How Everything Works
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MLA Citation: Bloomfield, Louis A. "How Everything Works" How Everything Works 16 Jan 2018. Page 49 of 160. 16 Jan 2018 <>.
481. Does microwave cooking break molecular chains? Does any recombination of ions take place in the food and, if so, is there a possibility of eating some type of toxin formed during cooking?
The answers to all of these questions are no. Microwave cooking merely heats the water molecules, which in turn heat the food. The only molecular rearrangements that occur are those that are caused by warming the food toward the boiling temperature of water. In fact, there is less chemistry done during microwave cooking than is done in a normal oven. For example, one of the problems with microwave cooking is that food doesn't brown because the high temperatures needed to chemically modify the food molecules (and cause browning) aren't reached in microwave cooking. So you shouldn't have any fear of food cooked in a microwave oven. The microwaves don't damage it any more than heating it in boiling water would.

482. How does a microwave oven heat food?
A microwave oven uses a vacuum tube called a magnetron to create intense microwaves inside the cooking chamber. These microwaves are electromagnetic waves with a frequency of 2.45 gigahertz or 2,450,000,000 cycles per second. They are similar to normal radio waves, except that they have a higher frequency. Because of these microwaves, the electric field at any point inside the cooking chamber fluctuates back and forth 2.45 billion times each second. That means that an electrically charged particle at any point in the cooking chamber will be pulled first one way and then the other, back and forth 2.45 billion times each second. While water molecules aren't electrically charged overall, they do have electrically charged ends—one end is positively charge and the other is negatively charged. In the presence of the microwave radiation, these water molecules find themselves twisted back and forth very rapidly. As they twist, they rub against one another and friction heats them up. The water becomes hot and this hot water, in turn, cooks the food. Food that doesn't contain water (like salt or oil) won't get hot. Neither will food in which the water molecules can't turn (like ice or frozen food). That's why it's hard to defrost frozen food in a microwave.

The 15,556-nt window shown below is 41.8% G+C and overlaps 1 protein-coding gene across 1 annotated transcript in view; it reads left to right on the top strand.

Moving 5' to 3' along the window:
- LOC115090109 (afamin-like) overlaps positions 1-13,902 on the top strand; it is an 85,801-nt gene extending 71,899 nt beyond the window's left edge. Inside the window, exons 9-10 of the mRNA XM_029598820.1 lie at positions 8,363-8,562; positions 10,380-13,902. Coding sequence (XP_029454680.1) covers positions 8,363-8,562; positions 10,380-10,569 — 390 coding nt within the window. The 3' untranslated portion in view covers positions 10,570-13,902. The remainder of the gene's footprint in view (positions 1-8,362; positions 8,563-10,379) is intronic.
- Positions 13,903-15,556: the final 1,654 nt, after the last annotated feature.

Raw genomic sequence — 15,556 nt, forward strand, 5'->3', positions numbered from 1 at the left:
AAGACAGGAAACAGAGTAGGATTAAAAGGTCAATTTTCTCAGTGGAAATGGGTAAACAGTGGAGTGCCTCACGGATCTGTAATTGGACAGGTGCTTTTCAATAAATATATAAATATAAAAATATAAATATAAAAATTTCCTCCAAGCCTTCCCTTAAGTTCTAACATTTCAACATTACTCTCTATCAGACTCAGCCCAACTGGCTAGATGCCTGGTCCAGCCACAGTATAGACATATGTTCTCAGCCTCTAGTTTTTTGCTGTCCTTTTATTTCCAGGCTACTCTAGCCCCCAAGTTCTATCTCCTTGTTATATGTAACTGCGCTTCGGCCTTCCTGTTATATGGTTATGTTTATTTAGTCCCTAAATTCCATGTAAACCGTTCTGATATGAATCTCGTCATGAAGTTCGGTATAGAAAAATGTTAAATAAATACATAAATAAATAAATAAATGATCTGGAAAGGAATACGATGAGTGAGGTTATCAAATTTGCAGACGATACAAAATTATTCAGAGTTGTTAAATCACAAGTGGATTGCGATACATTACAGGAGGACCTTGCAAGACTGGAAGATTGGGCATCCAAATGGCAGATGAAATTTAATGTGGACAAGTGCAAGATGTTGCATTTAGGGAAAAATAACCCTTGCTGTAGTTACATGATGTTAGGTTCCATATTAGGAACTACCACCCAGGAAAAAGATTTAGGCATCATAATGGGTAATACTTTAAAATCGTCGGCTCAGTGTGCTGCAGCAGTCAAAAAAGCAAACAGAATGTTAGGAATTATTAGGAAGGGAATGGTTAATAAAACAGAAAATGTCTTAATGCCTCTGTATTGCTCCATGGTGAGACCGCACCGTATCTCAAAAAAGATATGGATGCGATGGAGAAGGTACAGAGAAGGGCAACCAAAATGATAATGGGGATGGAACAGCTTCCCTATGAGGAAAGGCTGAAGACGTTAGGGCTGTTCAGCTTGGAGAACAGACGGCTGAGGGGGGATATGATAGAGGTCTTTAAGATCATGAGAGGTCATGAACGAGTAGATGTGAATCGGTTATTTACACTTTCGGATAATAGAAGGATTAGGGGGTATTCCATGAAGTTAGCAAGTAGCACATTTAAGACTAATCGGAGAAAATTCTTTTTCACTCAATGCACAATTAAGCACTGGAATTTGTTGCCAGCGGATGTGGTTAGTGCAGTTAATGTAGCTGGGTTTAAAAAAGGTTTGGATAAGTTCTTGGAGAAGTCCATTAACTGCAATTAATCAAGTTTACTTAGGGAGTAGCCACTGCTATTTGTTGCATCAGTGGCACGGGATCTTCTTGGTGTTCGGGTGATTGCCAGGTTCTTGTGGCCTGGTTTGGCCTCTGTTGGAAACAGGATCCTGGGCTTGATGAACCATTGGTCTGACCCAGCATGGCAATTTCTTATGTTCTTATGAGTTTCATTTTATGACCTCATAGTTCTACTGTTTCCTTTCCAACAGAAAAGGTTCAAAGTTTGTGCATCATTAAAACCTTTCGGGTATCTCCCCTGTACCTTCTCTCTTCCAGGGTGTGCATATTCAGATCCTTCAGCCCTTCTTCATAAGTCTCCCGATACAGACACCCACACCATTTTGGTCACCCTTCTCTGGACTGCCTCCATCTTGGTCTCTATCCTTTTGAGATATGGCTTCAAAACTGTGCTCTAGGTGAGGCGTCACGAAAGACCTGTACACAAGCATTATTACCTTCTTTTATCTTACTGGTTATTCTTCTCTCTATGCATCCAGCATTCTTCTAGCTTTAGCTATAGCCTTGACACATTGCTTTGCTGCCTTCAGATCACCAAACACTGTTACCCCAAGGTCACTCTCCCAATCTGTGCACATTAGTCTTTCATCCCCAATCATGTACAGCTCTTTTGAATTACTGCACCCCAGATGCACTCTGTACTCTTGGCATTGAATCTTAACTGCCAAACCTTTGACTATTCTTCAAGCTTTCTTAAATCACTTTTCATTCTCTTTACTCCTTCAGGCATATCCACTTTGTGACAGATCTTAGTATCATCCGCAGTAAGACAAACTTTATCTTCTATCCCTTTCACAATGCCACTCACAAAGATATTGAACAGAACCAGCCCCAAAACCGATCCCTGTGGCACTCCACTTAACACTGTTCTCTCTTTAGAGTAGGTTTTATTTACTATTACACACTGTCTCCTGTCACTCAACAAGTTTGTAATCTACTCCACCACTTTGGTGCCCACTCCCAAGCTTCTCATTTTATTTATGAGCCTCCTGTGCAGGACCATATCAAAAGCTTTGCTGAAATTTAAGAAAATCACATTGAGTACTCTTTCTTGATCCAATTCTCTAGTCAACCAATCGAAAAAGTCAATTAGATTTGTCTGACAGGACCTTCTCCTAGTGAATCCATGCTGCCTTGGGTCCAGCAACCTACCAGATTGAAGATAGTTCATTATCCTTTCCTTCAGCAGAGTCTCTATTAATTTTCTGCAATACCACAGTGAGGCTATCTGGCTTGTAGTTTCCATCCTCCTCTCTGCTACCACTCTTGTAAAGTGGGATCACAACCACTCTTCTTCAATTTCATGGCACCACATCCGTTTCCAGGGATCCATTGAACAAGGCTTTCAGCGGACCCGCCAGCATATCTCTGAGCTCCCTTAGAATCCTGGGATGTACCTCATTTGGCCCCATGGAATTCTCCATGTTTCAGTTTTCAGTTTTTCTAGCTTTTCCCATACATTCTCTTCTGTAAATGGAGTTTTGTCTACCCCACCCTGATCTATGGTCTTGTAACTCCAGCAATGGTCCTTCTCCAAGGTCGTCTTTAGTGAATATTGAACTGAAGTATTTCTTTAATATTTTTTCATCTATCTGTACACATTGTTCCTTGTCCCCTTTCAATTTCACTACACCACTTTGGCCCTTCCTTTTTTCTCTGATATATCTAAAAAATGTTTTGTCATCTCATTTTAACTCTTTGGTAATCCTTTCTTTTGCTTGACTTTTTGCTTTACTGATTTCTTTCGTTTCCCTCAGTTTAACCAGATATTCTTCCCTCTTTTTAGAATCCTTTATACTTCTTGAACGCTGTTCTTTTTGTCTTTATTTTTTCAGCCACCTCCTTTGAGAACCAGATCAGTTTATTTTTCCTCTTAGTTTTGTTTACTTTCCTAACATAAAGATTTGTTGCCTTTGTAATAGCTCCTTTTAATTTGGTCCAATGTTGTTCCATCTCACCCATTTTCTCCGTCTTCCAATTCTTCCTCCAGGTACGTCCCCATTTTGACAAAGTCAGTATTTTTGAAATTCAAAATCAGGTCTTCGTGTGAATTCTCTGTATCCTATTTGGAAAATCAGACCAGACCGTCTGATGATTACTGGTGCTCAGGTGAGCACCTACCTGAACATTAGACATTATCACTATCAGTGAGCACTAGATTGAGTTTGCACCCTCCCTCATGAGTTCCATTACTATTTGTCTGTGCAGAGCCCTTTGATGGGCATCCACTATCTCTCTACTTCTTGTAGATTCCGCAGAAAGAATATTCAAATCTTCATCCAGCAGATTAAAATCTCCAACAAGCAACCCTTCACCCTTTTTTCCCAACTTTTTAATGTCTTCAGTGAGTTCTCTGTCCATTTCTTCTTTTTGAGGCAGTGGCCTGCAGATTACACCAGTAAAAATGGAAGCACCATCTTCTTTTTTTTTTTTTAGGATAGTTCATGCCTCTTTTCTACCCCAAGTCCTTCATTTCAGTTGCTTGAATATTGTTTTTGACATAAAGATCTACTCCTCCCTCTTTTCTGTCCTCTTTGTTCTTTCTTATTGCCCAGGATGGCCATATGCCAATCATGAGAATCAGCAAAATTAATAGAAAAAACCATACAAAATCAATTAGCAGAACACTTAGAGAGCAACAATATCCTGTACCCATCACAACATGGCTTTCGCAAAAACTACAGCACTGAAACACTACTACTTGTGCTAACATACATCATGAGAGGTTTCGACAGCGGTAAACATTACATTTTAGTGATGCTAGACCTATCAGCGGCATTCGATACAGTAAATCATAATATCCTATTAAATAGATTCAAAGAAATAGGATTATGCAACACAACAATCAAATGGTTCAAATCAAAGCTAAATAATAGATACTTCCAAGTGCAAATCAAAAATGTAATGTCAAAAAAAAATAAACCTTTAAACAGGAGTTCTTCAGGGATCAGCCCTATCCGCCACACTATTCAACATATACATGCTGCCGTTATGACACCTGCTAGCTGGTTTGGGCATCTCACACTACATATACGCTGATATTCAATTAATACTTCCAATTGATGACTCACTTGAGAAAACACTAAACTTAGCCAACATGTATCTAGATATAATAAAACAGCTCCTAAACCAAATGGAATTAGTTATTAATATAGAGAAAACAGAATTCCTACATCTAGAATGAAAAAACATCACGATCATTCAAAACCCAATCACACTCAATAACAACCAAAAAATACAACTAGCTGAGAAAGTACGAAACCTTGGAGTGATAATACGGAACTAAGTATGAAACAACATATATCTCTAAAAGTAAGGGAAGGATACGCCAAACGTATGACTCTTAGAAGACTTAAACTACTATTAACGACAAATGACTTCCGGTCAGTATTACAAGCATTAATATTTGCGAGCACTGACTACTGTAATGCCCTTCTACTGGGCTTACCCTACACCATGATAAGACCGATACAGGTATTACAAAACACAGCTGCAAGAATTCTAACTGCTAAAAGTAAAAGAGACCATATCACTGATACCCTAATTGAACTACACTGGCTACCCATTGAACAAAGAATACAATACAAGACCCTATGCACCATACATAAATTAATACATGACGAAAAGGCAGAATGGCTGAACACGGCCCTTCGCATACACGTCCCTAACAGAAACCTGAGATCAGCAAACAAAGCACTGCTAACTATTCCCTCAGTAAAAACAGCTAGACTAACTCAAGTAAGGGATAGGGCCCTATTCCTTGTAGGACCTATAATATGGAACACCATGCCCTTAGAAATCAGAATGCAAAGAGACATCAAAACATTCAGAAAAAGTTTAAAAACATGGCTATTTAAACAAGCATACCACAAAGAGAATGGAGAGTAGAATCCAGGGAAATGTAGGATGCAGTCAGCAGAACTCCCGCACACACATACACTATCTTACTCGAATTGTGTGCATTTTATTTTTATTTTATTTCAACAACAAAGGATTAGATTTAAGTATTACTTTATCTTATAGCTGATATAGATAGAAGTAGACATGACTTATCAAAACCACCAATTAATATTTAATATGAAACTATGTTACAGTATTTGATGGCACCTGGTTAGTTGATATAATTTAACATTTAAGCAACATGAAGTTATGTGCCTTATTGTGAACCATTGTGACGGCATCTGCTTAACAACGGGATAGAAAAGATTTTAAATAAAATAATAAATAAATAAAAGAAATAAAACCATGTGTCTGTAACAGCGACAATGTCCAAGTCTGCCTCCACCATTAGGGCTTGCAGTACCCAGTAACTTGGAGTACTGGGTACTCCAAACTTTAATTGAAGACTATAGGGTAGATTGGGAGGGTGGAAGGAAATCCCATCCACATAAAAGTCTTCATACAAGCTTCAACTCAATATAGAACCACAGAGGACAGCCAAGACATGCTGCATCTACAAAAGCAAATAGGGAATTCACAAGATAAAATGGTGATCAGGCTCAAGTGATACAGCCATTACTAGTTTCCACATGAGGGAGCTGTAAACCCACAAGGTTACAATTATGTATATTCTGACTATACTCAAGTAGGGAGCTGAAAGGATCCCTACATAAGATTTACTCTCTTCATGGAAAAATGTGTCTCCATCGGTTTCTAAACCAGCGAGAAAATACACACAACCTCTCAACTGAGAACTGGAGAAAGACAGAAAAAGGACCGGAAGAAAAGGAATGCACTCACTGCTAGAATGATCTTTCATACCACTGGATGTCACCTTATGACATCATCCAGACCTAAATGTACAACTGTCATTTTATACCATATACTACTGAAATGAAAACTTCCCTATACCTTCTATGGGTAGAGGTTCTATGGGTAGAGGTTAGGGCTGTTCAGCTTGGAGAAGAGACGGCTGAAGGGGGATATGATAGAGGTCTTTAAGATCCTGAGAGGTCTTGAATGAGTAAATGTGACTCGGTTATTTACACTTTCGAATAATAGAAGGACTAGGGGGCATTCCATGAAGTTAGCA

483. Why are you required to have an item in the microwave oven while it is operating?